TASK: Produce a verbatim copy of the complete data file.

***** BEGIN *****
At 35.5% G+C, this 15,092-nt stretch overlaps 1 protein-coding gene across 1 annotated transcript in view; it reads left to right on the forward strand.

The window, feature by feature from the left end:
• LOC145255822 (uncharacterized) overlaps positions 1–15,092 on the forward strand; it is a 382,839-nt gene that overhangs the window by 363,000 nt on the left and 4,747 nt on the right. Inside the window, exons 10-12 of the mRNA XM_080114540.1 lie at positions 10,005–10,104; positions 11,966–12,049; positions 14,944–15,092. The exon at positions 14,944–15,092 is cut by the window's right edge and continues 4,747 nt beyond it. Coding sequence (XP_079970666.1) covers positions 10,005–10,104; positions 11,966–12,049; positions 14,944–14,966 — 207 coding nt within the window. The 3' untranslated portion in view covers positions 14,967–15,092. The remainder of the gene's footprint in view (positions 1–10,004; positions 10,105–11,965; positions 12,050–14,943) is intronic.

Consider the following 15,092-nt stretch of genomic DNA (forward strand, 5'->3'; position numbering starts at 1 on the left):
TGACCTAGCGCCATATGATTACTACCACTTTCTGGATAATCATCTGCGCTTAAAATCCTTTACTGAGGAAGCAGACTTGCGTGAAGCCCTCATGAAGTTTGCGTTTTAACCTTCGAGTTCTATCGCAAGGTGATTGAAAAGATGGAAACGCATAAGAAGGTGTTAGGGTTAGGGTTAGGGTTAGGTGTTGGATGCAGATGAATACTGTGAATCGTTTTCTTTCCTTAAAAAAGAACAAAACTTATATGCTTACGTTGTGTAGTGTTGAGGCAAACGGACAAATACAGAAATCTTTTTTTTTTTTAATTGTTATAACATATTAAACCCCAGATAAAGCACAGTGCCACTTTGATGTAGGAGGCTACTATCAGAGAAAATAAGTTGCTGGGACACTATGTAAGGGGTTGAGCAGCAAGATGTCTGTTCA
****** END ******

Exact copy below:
At 35.5% G+C, this 15,092-nt stretch overlaps 1 protein-coding gene across 1 annotated transcript in view; it reads left to right on the forward strand.

The window, feature by feature from the left end:
• LOC145255822 (uncharacterized) overlaps positions 1–15,092 on the forward strand; it is a 382,839-nt gene that overhangs the window by 363,000 nt on the left and 4,747 nt on the right. Inside the window, exons 10-12 of the mRNA XM_080114540.1 lie at positions 10,005–10,104; positions 11,966–12,049; positions 14,944–15,092. The exon at positions 14,944–15,092 is cut by the window's right edge and continues 4,747 nt beyond it. Coding sequence (XP_079970666.1) covers positions 10,005–10,104; positions 11,966–12,049; positions 14,944–14,966 — 207 coding nt within the window. The 3' untranslated portion in view covers positions 14,967–15,092. The remainder of the gene's footprint in view (positions 1–10,004; positions 10,105–11,965; positions 12,050–14,943) is intronic.

Consider the following 15,092-nt stretch of genomic DNA (forward strand, 5'->3'; position numbering starts at 1 on the left):
TGACCTAGCGCCATATGATTACTACCACTTTCTGGATAATCATCTGCGCTTAAAATCCTTTACTGAGGAAGCAGACTTGCGTGAAGCCCTCATGAAGTTTGCGTTTTAACCTTCGAGTTCTATCGCAAGGTGATTGAAAAGATGGAAACGCATAAGAAGGTGTTAGGGTTAGGGTTAGGGTTAGGTGTTGGATGCAGATGAATACTGTGAATCGTTTTCTTTCCTTAAAAAAGAACAAAACTTATATGCTTACGTTGTGTAGTGTTGAGGCAAACGGACAAATACAGAAATCTTTTTTTTTTTTAATTGTTATAACATATTAAACCCCAGATAAAGCACAGTGCCACTTTGATGTAGGAGGCTACTATCAGAGAAAATAAGTTGCTGGGACACTATGTAAGGGGTTGAGCAGCAAGATGTCTGTTCA